In recognition of the leniency of this policy, and in cooperation with the municipality in this year of financial crisis, there is now the strongest moral obligation upon all property owners who can do so, to pay up all assessment arrearages before the bonds maturing in 1934 fall due. Up to date, means have been found to avoid default in any township obligation and the Township's credit remains unimpaired. On the other hand, should the Township now be forced to default in payment of its bonds, it would take many years for it to recover a credit standing that would enable it to issue bonds at any lower rate of interest than the maximum allowed by law, if at all.
Your attention is also invited to the figures in the report showing cost of operating various departments of the government over a period of years. By tracing the comparisons you will note that the departments in which there have been increases are those in which there has been definite improvement in governmental services, such as the fire and police departments, health service and parks and playgrounds, besides the necessary heavy increase in costs for poor relief due to the depression; while the costs have been greatly reduced, and at the same time efficiency increased in the repairing, cleaning and lighting of streets, in the maintenance of sewers and storm water drains and the operation of disposal plants, pumping stations and dumps.
In other sections of the report you will note that the Council have definitely in mind plans for the further improvement of the Township of Teaneck in the future. It was with this in view that the Council availed itself of the provisions of the New Jersey Municipal Planning Act and created the Township of Teaneck Planning Board, a body serving without pay, but which employed the services of a well known city planning expert and necessary clerical help. The Planning Board has proposed, and the Council has approved, various projects for the further beautification and improvement of the Township of Teaneck, and for the assurance of a system of parks and playgrounds requisite to the future health and well being of the community. How soon these projects can be started or put fully in effect must depend upon the progress made in relieving the Township of its present financial difficulties. Meantime, measures have been taken to assure that, pending that time, nothing shall be done that will stand in the way of the ultimate realization of those plans.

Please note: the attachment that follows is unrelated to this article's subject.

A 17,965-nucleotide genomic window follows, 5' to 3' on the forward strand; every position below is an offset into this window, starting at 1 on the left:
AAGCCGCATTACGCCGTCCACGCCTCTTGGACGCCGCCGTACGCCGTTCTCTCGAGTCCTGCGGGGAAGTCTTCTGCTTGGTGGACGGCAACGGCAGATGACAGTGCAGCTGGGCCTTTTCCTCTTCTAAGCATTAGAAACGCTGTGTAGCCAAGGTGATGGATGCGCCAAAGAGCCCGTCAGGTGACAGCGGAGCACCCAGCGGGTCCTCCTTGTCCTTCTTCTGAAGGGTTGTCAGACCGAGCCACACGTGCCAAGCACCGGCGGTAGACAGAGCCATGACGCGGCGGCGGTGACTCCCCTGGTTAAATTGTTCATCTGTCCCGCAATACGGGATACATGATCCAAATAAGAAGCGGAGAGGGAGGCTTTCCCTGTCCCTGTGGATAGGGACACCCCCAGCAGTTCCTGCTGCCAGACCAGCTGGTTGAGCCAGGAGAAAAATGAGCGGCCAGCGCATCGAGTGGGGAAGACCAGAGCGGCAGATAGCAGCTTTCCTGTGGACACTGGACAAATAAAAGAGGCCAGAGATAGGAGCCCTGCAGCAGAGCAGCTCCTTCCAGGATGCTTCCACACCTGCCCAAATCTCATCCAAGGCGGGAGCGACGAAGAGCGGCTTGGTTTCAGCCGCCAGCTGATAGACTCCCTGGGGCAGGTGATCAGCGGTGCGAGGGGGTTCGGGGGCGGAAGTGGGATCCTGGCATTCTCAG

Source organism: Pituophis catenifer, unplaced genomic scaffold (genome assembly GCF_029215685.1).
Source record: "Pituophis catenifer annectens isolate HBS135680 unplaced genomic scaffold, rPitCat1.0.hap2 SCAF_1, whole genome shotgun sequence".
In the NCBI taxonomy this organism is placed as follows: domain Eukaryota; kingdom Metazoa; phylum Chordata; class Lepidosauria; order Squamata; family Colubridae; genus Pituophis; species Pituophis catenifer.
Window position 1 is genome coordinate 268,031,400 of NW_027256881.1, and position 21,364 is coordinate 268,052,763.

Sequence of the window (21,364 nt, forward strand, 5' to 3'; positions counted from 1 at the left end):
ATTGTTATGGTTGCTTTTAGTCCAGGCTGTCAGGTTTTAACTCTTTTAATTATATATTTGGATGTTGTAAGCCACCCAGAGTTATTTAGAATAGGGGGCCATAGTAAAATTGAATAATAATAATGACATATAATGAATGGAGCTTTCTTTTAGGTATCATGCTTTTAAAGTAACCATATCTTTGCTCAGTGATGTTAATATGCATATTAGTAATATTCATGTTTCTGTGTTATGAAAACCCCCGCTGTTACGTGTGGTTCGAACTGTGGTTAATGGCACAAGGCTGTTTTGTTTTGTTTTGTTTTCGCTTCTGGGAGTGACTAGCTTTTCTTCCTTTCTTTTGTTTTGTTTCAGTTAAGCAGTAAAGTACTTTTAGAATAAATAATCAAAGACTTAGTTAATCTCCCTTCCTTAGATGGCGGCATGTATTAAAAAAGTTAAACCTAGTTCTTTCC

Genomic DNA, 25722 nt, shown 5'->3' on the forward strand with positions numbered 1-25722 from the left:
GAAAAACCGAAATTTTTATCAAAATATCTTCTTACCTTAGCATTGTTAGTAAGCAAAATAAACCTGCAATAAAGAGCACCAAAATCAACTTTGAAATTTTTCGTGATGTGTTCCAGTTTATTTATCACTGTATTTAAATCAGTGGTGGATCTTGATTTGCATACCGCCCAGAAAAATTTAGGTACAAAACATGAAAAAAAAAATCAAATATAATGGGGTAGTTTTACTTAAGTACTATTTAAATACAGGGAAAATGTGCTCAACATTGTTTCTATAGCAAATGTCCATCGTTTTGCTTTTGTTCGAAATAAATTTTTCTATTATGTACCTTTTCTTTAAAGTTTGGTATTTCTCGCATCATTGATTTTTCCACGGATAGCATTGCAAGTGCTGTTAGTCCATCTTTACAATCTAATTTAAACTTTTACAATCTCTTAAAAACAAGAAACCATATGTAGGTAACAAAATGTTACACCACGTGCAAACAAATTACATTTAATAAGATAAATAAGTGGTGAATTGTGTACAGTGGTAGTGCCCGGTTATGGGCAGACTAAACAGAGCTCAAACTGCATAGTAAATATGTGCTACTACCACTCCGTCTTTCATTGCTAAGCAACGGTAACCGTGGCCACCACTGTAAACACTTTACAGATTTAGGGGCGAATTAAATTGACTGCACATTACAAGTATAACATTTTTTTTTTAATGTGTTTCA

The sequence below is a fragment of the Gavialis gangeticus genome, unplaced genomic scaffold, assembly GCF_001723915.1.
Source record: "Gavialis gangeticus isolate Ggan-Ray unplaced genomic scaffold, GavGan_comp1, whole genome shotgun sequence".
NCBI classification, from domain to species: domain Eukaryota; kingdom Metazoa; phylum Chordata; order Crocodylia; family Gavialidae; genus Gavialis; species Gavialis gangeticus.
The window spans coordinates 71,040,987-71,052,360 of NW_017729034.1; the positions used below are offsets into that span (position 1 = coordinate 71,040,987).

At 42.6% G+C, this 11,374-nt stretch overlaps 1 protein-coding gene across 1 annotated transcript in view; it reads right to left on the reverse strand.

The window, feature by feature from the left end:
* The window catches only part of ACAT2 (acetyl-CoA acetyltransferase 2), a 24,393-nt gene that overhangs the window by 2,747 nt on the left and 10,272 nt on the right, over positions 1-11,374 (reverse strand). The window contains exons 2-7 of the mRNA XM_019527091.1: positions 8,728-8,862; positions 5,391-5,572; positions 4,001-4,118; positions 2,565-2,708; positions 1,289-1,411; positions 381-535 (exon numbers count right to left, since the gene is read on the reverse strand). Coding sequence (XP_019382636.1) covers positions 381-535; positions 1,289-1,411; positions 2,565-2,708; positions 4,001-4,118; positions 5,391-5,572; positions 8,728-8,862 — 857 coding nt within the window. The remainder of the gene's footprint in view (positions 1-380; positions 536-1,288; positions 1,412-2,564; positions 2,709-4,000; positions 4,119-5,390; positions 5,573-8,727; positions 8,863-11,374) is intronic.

While some of our acts in office have been subjected to criticism by the few, we have had gratifying assurance of a general public approval of the sincerity of our purpose to serve "the greatest good of the greatest number, and of the soundness of our policies. Having that assurance, and despite many obstacles, all of the Council have found deep satisfaction in giving their best efforts for the last three years to administering the affairs of the Township as fairly and judiciously as it was in their power to do, and in keeping with the spirit and purposes of the Municipal Manager Act.
KARL D. VAN WAGNER, Mayor
LOUIS G. MORTEN, Councilman
SAMUEL S. PAQUIN, Councilman
MILTON G. VOTEE, Councilman
March 20th, 1934.
To the Township Council, Teaneck, N. J.
I take pleasure in handing you herewith a report covering the municipal activities of the Township of Teaneck.
To a great extent the matters covered in this report have been brought to your and the citizens' attention at various times by reports at Council meetings, by special written reports and by the comments supplementing each preliminary budget. The present report is intended to give a comprehensive picture of Teaneck's problems in proper perspective.
The accomplishments should not be considered as the result of individual effort. The department heads, whether appointed by me or not, have given me full cooperation. To them I express my appreciation. As the Council, you have cooperated with me in the spirit of the Municipal Manager Act, and I also extend appreciation and thanks to you.
The report in general is divided into two sections-one dealing with finances, and the other dealing with the administrative problem. I particularly invite your attention to the financial part. Teaneck's difficulties have by no means been all overcome, but I do feel that the Township will come through successfully. The fundamental problem is that of delinquent taxes. Given a solution of this, all the other attendant problems will dissolve.
PAUL A. VOLCKER,